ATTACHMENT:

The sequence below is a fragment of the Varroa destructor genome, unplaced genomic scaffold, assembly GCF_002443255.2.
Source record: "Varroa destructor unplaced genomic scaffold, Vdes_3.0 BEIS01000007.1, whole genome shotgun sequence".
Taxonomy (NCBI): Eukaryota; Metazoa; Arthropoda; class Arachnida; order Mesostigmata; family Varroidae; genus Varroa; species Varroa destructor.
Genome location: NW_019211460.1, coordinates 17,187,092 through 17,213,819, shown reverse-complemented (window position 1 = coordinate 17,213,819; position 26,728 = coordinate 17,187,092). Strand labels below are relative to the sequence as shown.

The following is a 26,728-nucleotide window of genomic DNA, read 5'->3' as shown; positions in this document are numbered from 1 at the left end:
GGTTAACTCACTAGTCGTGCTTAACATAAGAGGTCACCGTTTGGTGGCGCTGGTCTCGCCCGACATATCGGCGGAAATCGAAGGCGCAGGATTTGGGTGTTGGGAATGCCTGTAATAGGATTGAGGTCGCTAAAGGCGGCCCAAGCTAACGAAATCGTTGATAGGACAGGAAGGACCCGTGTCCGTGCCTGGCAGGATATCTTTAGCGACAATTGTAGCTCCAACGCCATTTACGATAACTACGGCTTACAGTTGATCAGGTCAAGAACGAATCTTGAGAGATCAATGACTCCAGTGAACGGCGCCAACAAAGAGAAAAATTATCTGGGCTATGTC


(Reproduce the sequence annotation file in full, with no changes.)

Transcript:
The sequence below is a fragment of the Varroa destructor genome, unplaced genomic scaffold, assembly GCF_002443255.2.
Source record: "Varroa destructor unplaced genomic scaffold, Vdes_3.0 BEIS01000007.1, whole genome shotgun sequence".
Taxonomy (NCBI): Eukaryota; Metazoa; Arthropoda; class Arachnida; order Mesostigmata; family Varroidae; genus Varroa; species Varroa destructor.
Genome location: NW_019211460.1, coordinates 17,187,092 through 17,213,819, shown reverse-complemented (window position 1 = coordinate 17,213,819; position 26,728 = coordinate 17,187,092). Strand labels below are relative to the sequence as shown.

The following is a 26,728-nucleotide window of genomic DNA, read 5'->3' as shown; positions in this document are numbered from 1 at the left end:
GGTTAACTCACTAGTCGTGCTTAACATAAGAGGTCACCGTTTGGTGGCGCTGGTCTCGCCCGACATATCGGCGGAAATCGAAGGCGCAGGATTTGGGTGTTGGGAATGCCTGTAATAGGATTGAGGTCGCTAAAGGCGGCCCAAGCTAACGAAATCGTTGATAGGACAGGAAGGACCCGTGTCCGTGCCTGGCAGGATATCTTTAGCGACAATTGTAGCTCCAACGCCATTTACGATAACTACGGCTTACAGTTGATCAGGTCAAGAACGAATCTTGAGAGATCAATGACTCCAGTGAACGGCGCCAACAAAGAGAAAAATTATCTGGGCTATGTC